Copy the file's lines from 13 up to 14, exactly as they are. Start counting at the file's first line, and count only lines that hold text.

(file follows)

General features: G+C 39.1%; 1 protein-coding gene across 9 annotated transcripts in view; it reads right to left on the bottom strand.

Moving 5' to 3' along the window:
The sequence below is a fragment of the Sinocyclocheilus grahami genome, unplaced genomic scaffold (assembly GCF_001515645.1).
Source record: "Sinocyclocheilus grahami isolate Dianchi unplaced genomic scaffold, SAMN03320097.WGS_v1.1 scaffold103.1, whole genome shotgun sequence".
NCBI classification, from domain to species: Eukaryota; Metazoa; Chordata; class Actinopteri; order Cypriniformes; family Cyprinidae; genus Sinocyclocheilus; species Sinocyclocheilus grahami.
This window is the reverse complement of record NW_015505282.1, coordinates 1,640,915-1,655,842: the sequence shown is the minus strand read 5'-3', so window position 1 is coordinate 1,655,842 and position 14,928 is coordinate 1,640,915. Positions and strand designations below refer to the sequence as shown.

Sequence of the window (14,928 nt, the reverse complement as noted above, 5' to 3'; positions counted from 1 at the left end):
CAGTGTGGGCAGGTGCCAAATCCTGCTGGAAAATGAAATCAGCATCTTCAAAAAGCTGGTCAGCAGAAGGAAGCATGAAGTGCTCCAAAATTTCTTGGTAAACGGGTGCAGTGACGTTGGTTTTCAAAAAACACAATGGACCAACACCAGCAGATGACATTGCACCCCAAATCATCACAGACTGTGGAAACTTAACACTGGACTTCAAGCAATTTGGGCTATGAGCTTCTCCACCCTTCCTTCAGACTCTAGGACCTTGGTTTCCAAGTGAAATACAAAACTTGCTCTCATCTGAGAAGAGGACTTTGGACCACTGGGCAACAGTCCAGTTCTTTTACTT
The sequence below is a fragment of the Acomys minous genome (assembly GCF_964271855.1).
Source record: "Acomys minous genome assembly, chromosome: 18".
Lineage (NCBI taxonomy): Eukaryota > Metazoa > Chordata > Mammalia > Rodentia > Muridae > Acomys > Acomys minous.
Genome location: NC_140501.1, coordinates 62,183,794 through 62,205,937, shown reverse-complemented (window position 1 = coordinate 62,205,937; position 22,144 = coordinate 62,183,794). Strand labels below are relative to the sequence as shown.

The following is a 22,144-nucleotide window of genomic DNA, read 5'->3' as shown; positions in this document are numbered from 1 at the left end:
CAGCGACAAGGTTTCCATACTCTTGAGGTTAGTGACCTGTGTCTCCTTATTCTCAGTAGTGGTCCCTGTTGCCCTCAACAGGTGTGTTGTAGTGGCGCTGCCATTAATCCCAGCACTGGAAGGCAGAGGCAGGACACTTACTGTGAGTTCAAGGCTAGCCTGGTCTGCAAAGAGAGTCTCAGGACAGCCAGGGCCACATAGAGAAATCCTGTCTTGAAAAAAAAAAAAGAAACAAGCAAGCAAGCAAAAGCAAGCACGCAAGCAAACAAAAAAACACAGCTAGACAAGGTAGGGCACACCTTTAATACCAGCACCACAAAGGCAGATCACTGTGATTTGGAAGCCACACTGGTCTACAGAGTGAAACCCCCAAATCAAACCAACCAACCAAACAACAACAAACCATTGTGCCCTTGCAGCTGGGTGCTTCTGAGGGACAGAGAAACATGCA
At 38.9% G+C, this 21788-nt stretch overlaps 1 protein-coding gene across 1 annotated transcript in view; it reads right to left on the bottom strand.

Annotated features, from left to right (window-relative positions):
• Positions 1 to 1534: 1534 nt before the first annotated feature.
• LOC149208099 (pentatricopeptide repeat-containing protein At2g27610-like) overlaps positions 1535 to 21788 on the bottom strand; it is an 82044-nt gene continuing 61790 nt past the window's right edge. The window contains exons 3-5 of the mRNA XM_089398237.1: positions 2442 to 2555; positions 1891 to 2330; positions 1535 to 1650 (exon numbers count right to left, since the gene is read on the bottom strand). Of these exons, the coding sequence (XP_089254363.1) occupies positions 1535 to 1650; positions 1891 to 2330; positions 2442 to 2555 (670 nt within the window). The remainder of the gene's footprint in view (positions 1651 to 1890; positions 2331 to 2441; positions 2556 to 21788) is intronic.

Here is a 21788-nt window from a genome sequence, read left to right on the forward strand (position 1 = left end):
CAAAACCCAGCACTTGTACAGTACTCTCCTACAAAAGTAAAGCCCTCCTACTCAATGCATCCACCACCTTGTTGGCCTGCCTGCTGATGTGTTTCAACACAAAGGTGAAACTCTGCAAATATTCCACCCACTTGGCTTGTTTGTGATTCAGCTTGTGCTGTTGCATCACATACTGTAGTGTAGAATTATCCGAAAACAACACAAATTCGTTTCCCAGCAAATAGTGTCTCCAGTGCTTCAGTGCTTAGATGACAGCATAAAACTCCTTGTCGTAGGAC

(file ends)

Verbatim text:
The following is a 22,144-nucleotide window of genomic DNA, read 5'->3' as shown; positions in this document are numbered from 1 at the left end:
CAGCGACAAGGTTTCCATACTCTTGAGGTTAGTGACCTGTGTCTCCTTATTCTCAGTAGTGGTCCCTGTTGCCCTCAACAGGTGTGTTGTAGTGGCGCTGCCATTAATCCCAGCACTGGAAGGCAGAGGCAGGACACTTACTGTGAGTTCAAGGCTAGCCTGGTCTGCAAAGAGAGTCTCAGGACAGCCAGGGCCACATAGAGAAATCCTGTCTTGAAAAAAAAAAAAGAAACAAGCAAGCAAGCAAAAGCAAGCACGCAAGCAAACAAAAAAACACAGCTAGACAAGGTAGGGCACACCTTTAATACCAGCACCACAAAGGCAGATCACTGTGATTTGGAAGCCACACTGGTCTACAGAGTGAAACCCCCAAATCAAACCAACCAACCAAACAACAACAAACCATTGTGCCCTTGCAGCTGGGTGCTTCTGAGGGACAGAGAAACATGCA